For 16 years, former child soldier Oliver Bokondji has dreamed of a better life, first for himself and later for his family; now a group of Salmon Arm residents are working to make it happen.
Refugee Action Partners, including representatives from two Salmon Arm churches, Lakeside Community Church and Grace Church, have partnered with the Mennonite Central Committee (MCC) to help Oliver, wife Exode and their four children resettle in Salmon Arm. Oliver has had asylum seeker status in South Africa since 2003.
Sheldon Carlson says the MCC reached out to local volunteers involved in Refugee Action Partners given their experience in helping to resettle another family in the community.
“After our sponsorship was over, they contacted us to see if we would do a second one because they had this young fellow from the Congo who had married in South Africa who has been asking to come to Canada for a long time,” said Carlson.
While there’s a lot of work ahead, the first step for the volunteer group is securing the necessary funding: $35,500.
“Until we raise 80 per cent of our funding, Mennonite Central can’t even begin the paperwork because they have to have the funding guaranteed before they can contact the family and say we’re going ahead and get them going on that end with checks for health, security, etc.,” said Carlson. “We’re trying to get this funding in place by summer, so we can get Mennonite Central going. And then we’ve still got to wait 18 months.”
In January 2003, at age 15, Oliver, was abducted from his home and forced to into military training as a child soldier in the Democratic Republic of the Congo. In his early weeks of training, while on assignment with a unit charged with collecting food for the soldiers, Oliver was abducted yet again – this time by sympathizers, who smuggled him out of the region in a wooden container on a commercial goods truck.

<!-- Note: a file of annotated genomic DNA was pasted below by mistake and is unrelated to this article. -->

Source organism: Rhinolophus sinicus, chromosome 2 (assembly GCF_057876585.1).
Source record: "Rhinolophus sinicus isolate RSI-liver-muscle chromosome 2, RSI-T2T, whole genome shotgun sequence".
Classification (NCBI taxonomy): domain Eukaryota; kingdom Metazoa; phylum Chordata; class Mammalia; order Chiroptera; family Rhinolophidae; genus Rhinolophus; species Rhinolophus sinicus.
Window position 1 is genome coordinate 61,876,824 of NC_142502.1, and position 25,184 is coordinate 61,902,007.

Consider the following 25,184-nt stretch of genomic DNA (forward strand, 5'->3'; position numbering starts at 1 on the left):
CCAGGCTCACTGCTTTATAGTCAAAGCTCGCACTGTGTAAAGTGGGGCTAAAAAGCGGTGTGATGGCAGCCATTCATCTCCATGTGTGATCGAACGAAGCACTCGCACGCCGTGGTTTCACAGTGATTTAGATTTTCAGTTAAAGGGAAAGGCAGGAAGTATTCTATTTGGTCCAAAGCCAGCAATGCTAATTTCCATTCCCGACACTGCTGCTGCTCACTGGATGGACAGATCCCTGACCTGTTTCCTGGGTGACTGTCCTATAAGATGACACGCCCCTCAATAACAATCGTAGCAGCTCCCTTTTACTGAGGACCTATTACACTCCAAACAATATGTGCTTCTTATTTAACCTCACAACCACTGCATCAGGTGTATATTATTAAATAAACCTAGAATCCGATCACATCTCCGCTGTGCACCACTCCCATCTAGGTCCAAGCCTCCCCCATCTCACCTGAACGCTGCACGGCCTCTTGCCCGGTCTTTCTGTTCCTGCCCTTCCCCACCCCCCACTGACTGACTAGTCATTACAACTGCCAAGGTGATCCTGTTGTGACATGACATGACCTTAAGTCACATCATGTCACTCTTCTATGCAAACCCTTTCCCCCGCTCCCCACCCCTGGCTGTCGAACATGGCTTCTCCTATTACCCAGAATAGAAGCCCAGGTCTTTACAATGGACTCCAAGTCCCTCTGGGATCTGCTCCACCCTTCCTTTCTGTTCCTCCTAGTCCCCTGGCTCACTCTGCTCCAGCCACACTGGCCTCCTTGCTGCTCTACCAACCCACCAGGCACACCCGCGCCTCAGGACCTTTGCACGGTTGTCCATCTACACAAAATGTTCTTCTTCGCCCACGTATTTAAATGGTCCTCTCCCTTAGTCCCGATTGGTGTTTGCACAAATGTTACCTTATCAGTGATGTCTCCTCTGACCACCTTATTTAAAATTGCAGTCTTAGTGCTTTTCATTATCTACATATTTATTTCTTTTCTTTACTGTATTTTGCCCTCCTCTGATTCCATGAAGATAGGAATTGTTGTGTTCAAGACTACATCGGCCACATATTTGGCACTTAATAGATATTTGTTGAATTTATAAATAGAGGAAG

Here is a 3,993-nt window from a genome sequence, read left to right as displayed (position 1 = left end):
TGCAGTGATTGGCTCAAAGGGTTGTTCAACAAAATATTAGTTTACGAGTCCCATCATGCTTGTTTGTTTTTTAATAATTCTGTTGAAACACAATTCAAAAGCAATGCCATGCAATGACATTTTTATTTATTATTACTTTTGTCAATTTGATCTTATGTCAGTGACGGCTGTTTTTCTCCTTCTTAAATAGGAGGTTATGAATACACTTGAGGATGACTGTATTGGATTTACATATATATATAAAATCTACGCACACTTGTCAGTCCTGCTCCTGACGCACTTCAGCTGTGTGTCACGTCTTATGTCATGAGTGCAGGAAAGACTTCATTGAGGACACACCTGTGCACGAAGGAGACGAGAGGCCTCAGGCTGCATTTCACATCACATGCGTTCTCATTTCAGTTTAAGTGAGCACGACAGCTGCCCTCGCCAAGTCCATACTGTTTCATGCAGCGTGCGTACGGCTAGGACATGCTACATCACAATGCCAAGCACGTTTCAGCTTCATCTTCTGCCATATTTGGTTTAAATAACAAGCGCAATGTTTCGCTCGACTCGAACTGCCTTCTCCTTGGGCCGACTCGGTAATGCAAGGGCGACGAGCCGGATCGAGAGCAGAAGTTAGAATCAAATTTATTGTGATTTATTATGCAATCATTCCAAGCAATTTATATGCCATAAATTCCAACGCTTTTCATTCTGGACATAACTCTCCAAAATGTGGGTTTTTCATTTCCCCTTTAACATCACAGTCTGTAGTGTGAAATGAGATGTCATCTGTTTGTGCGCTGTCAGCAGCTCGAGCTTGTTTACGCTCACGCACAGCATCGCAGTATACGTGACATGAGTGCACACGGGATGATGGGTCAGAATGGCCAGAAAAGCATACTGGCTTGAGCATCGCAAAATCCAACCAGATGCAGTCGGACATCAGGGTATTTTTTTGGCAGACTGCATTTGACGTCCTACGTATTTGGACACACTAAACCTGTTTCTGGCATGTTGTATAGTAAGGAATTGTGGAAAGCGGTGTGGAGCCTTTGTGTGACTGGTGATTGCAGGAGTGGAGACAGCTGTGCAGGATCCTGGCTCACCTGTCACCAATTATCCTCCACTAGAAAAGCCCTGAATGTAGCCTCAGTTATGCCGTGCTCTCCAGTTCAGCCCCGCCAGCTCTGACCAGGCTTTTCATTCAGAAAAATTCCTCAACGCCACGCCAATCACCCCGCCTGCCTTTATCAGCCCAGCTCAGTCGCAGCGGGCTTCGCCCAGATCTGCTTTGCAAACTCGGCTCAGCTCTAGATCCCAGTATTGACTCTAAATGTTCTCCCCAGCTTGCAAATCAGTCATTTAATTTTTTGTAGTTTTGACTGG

Eventually Oliver reached the refugee office in Pretoria, South Africa where he registered and sought asylum. In May 2003, Oliver was recognized as an asylum seeker and has remained as such since.
Oliver met and married his wife, Exode in 2010, and they have four children: five-year old son, Bomoyi, three-year old daughter, Princess, two-year old daughter, Amba, and an infant.
“Oliver and family continue to struggle as refugees do in countries of asylum, with limited status and opportunities, unable to return to his country or find an enduring solution to his displacement in South Africa,” says the MCC.
Carlson acknowledges the path ahead will require much work, but the rewards for all involved make it worth the effort.
“These families that come, so much they’re interested in their children,” said Carlson. “Mom and dad sort of miss the homeland… and their relationships and all of that, but they do it for their children it seems.”
Anyone interested in helping or providing financial assistance can do so by calling 250-517-7249, or on the MCC website under Refugee Action Partners.